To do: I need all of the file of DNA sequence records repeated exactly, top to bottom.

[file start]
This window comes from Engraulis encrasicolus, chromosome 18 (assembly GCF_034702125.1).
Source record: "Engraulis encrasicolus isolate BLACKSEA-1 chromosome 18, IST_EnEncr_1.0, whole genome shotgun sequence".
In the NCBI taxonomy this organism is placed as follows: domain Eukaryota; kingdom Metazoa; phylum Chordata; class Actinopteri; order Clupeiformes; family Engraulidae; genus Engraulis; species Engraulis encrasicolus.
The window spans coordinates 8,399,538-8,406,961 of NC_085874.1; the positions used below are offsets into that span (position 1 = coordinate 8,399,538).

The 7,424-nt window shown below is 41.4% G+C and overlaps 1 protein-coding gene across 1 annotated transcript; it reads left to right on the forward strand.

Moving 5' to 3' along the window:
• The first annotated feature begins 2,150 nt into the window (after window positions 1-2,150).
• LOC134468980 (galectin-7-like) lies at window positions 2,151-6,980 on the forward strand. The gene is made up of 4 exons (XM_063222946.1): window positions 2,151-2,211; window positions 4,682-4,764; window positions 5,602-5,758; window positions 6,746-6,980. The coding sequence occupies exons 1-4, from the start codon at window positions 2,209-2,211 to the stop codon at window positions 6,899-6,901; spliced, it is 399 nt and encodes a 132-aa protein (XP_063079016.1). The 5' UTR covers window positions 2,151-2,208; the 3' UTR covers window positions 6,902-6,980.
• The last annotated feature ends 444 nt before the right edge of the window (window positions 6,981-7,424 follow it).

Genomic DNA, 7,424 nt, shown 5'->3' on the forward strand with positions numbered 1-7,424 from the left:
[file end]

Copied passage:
This window comes from Engraulis encrasicolus, chromosome 18 (assembly GCF_034702125.1).
Source record: "Engraulis encrasicolus isolate BLACKSEA-1 chromosome 18, IST_EnEncr_1.0, whole genome shotgun sequence".
In the NCBI taxonomy this organism is placed as follows: domain Eukaryota; kingdom Metazoa; phylum Chordata; class Actinopteri; order Clupeiformes; family Engraulidae; genus Engraulis; species Engraulis encrasicolus.
The window spans coordinates 8,399,538-8,406,961 of NC_085874.1; the positions used below are offsets into that span (position 1 = coordinate 8,399,538).

The 7,424-nt window shown below is 41.4% G+C and overlaps 1 protein-coding gene across 1 annotated transcript; it reads left to right on the forward strand.

Moving 5' to 3' along the window:
• The first annotated feature begins 2,150 nt into the window (after window positions 1-2,150).
• LOC134468980 (galectin-7-like) lies at window positions 2,151-6,980 on the forward strand. The gene is made up of 4 exons (XM_063222946.1): window positions 2,151-2,211; window positions 4,682-4,764; window positions 5,602-5,758; window positions 6,746-6,980. The coding sequence occupies exons 1-4, from the start codon at window positions 2,209-2,211 to the stop codon at window positions 6,899-6,901; spliced, it is 399 nt and encodes a 132-aa protein (XP_063079016.1). The 5' UTR covers window positions 2,151-2,208; the 3' UTR covers window positions 6,902-6,980.
• The last annotated feature ends 444 nt before the right edge of the window (window positions 6,981-7,424 follow it).

Genomic DNA, 7,424 nt, shown 5'->3' on the forward strand with positions numbered 1-7,424 from the left: